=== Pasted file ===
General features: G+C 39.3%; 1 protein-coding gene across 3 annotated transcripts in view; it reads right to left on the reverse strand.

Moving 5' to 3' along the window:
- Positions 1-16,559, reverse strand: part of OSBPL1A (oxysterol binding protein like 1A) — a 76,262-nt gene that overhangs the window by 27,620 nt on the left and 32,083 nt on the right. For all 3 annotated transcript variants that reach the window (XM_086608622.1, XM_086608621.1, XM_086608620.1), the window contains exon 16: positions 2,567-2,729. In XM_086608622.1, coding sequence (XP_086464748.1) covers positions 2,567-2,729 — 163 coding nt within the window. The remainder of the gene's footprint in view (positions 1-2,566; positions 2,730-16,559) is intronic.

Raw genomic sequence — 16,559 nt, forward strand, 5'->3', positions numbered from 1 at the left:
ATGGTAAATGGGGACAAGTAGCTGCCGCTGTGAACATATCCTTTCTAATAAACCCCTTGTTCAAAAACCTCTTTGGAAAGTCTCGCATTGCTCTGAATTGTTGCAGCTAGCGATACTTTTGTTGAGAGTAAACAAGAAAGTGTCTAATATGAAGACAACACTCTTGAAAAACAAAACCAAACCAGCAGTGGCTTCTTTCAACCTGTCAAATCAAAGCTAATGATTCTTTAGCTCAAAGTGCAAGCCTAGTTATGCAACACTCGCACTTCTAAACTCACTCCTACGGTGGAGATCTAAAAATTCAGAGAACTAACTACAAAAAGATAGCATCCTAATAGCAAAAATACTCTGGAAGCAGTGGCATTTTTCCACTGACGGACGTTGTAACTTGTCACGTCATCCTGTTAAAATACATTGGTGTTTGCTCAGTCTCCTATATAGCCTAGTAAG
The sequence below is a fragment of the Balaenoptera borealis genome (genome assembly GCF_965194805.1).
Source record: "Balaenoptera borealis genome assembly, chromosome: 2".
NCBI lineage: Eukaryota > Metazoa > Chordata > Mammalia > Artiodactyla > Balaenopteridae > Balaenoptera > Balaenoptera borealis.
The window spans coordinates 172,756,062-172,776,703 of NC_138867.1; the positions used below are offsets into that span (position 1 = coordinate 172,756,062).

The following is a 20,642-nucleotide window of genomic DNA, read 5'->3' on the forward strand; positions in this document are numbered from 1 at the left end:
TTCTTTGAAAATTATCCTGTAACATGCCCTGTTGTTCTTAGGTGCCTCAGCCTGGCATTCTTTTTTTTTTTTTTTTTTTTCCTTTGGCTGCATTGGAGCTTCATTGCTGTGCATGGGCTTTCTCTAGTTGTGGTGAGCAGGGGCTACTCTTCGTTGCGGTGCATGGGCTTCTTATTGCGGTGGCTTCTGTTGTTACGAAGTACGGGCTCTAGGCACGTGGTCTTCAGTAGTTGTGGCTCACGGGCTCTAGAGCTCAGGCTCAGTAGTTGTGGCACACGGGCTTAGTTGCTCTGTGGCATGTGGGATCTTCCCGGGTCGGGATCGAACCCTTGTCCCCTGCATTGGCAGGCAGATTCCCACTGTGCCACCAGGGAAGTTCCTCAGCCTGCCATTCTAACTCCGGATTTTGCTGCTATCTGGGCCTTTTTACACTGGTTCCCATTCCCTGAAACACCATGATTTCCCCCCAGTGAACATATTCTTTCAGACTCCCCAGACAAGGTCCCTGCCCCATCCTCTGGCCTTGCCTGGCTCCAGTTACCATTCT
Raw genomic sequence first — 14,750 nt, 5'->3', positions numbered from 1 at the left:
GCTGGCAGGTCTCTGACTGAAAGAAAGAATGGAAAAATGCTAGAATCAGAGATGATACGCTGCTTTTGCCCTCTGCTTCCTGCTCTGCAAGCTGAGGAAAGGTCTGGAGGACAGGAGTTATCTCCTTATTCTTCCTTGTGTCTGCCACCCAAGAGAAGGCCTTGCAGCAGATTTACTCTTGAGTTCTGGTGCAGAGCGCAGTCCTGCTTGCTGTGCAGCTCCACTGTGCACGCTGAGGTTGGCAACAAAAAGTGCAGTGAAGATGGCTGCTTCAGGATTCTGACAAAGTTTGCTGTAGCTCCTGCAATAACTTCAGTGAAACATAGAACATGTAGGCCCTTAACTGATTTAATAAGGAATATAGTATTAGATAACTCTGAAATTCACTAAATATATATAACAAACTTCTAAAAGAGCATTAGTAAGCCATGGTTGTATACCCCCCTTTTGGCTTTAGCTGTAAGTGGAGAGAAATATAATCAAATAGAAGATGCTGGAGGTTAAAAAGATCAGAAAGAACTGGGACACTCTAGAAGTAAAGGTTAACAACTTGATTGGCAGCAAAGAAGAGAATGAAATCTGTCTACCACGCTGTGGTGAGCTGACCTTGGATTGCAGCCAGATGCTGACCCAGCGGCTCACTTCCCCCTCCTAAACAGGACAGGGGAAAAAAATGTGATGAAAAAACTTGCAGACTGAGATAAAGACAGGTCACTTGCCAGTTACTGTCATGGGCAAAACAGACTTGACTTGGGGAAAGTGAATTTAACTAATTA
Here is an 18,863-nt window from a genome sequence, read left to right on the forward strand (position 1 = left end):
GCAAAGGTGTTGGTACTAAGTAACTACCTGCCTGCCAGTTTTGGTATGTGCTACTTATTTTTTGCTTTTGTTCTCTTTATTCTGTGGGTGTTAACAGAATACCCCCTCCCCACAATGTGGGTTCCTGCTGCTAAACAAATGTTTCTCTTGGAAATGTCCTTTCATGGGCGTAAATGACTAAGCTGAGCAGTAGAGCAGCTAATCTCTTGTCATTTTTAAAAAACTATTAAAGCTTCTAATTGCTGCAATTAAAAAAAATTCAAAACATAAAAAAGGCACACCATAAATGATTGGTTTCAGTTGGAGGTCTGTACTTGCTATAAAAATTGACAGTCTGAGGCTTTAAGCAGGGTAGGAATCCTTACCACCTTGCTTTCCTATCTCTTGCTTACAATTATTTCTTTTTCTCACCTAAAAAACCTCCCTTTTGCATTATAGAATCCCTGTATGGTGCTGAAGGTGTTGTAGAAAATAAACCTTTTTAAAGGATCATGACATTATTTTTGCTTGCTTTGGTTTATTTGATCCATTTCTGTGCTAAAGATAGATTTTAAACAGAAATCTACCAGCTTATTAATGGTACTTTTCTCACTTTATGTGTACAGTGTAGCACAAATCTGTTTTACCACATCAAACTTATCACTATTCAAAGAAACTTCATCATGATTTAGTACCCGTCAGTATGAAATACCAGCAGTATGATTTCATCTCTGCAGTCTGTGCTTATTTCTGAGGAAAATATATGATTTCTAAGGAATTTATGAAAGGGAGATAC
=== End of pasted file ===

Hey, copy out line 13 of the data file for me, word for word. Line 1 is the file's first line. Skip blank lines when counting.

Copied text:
GCTGGCAGGTCTCTGACTGAAAGAAAGAATGGAAAAATGCTAGAATCAGAGATGATACGCTGCTTTTGCCCTCTGCTTCCTGCTCTGCAAGCTGAGGAAAGGTCTGGAGGACAGGAGTTATCTCCTTATTCTTCCTTGTGTCTGCCACCCAAGAGAAGGCCTTGCAGCAGATTTACTCTTGAGTTCTGGTGCAGAGCGCAGTCCTGCTTGCTGTGCAGCTCCACTGTGCACGCTGAGGTTGGCAACAAAAAGTGCAGTGAAGATGGCTGCTTCAGGATTCTGACAAAGTTTGCTGTAGCTCCTGCAATAACTTCAGTGAAACATAGAACATGTAGGCCCTTAACTGATTTAATAAGGAATATAGTATTAGATAACTCTGAAATTCACTAAATATATATAACAAACTTCTAAAAGAGCATTAGTAAGCCATGGTTGTATACCCCCCTTTTGGCTTTAGCTGTAAGTGGAGAGAAATATAATCAAATAGAAGATGCTGGAGGTTAAAAAGATCAGAAAGAACTGGGACACTCTAGAAGTAAAGGTTAACAACTTGATTGGCAGCAAAGAAGAGAATGAAATCTGTCTACCACGCTGTGGTGAGCTGACCTTGGATTGCAGCCAGATGCTGACCCAGCGGCTCACTTCCCCCTCCTAAACAGGACAGGGGAAAAAAATGTGATGAAAAAACTTGCAGACTGAGATAAAGACAGGTCACTTGCCAGTTACTGTCATGGGCAAAACAGACTTGACTTGGGGAAAGTGAATTTAACTAATTA